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# Algebra (saylor.org)

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This introductory mathematics course is for you if you have a solid foundation in arithmetic (that is, you know how to perform operations with real numbers, including negative numbers, fractions, and decimals). Numbers and basic arithmetic are used often in everyday life in both simple situations, like estimating how much change you will get when making a purchase in a store, as well as in more complicated ones, like figuring out how much time it would take to pay off a loan under interest.

This introductory mathematics course is for you if you have a solid foundation in arithmetic (that is, you know how to perform operations with real numbers, including negative numbers, fractions, and decimals). Numbers and basic arithmetic are used often in everyday life in both simple situations, like estimating how much change you will get when making a purchase in a store, as well as in more complicated ones, like figuring out how much time it would take to pay off a loan under interest.

The subject of algebra focuses on generalizing these procedures. For example, algebra will enable you to describe how to calculate change without specifying how much money is to be spent on a purchase–it will teach you the basic formulas and steps you need to take no matter what the specific details of the situation are. Likewise, accountants use algebraic formulas to calculate the monthly loan payments for a loan of any size under any interest rate. In this course, you will learn how to work with formulas that are already known from science or business to calculate a given quantity, and you will also learn how to set up your own formulas to describe various situations by translating verbal descriptions to mathematical language. In the later units of this course, you will discover another tool used in mathematics to describe numbers and analyze relationships: graphing. You will learn that any pair of numbers can be represented by a point on a coordinate plane and that a relationship between two quantities can be represented by a line or a curve.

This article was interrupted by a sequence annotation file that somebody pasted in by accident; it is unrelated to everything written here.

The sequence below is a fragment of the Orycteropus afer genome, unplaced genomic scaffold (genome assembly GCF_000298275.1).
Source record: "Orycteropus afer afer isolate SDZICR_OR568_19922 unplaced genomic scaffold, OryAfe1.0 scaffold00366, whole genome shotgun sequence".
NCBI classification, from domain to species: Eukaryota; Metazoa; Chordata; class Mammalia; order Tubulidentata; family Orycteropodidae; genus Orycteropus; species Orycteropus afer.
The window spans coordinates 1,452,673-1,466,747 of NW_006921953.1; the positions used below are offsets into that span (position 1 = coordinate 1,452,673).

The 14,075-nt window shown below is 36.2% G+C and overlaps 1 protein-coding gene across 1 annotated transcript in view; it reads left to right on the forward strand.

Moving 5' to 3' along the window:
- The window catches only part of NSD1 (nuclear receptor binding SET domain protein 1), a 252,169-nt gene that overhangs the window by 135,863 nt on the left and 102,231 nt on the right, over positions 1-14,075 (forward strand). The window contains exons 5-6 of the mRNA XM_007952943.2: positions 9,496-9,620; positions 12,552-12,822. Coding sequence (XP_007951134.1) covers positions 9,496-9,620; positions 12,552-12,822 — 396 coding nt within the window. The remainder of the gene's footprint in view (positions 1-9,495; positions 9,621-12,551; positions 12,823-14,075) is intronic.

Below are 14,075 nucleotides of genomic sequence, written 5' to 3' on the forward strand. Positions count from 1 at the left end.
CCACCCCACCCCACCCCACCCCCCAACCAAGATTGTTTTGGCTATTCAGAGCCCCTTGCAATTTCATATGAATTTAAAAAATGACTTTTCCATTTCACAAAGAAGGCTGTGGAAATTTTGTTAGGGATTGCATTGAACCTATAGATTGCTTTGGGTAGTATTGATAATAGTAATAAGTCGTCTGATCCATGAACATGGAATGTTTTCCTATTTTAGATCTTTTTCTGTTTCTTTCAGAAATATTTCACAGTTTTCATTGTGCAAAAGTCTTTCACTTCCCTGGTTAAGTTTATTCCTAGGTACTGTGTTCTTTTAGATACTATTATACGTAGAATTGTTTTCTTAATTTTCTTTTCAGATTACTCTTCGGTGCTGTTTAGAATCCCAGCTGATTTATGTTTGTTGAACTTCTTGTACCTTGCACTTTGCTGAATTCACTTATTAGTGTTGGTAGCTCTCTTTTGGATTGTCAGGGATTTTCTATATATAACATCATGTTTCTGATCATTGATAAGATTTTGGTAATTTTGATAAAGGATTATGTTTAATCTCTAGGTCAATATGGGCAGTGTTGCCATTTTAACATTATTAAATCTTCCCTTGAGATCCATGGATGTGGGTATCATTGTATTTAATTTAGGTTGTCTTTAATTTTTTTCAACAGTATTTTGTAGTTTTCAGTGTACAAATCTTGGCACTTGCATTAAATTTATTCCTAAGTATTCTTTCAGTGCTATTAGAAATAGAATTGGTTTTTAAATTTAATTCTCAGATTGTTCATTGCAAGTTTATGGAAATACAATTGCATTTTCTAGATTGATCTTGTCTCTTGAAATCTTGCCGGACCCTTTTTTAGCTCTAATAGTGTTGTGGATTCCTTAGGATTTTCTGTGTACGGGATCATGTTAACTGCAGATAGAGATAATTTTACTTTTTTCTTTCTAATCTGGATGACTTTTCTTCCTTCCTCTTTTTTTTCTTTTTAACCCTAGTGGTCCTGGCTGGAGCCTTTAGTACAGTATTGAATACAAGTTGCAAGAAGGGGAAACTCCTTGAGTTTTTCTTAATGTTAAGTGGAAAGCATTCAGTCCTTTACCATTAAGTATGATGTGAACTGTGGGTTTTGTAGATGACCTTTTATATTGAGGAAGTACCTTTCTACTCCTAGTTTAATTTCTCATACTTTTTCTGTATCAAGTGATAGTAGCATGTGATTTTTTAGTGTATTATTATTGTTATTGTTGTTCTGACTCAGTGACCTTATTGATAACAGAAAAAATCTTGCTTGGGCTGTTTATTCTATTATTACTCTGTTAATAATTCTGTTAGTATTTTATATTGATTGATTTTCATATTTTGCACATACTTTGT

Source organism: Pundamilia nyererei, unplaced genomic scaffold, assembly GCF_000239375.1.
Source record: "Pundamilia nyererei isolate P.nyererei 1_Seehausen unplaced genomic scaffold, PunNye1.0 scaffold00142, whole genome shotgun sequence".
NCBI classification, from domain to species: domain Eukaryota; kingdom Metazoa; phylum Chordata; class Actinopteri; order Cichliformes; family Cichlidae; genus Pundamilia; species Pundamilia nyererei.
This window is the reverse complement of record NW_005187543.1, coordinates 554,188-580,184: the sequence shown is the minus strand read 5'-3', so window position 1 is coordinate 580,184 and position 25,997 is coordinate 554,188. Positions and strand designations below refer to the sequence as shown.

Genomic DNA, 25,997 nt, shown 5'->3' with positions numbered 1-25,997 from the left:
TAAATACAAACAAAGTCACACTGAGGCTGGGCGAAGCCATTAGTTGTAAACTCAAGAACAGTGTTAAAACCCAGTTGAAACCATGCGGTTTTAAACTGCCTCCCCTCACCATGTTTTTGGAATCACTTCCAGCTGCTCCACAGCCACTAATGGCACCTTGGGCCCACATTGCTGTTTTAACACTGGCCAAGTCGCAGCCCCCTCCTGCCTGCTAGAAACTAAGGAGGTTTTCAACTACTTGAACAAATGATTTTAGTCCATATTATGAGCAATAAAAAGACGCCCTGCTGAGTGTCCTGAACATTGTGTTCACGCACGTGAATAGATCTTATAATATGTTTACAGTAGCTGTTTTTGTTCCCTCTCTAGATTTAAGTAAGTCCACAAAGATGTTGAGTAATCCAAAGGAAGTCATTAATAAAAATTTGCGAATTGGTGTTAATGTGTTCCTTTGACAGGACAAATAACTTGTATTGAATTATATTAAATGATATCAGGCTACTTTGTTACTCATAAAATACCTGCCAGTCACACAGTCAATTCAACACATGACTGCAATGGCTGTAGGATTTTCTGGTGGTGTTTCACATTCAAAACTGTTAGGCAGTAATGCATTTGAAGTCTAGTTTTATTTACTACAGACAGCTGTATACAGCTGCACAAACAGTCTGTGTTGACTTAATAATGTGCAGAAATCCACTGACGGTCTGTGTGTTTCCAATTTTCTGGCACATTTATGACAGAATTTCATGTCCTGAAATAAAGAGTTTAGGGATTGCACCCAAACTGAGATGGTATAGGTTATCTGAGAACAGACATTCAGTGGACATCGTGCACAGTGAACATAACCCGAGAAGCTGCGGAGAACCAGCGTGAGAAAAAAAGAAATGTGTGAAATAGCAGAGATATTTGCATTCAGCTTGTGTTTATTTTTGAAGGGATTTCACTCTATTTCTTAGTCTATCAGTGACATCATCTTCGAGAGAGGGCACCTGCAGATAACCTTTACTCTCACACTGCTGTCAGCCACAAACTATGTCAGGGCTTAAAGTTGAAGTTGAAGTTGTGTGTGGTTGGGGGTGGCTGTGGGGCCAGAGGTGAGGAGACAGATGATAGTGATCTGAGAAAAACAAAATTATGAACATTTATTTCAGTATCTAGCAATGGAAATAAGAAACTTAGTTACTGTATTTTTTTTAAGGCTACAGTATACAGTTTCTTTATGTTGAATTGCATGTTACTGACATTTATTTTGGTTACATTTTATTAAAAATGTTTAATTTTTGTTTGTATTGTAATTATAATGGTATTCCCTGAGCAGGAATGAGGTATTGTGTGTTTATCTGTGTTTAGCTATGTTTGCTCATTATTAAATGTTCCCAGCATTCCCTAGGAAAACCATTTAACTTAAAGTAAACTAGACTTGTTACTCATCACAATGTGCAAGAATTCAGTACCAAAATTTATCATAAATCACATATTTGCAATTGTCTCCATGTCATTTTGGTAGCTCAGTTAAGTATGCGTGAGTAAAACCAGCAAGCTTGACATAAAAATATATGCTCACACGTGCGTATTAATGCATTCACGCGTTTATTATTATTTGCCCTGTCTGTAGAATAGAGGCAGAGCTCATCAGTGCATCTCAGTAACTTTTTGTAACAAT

Units 6, 7, and 8 may seem more abstract than the earlier ones, as you will deal with expressions that contain mostly variables and not too many numbers. While the procedures you will master in these units might seem to have little practical application, you have to keep in mind that they result in formulas that describe very real situations in business, accounting, and science. Knowing how to perform various operations with algebraic expressions will eventually enable you to solve quadratic and even more complex equations. You will explore a variety of real-world scenarios that can be described by these kinds of equations. For example, if a ball is thrown up in the air, solving a quadratic equation will help you find out when it will hit the ground. As another example, if you know the area of a rectangular garden, then you can use a quadratic equation to find the length of each side.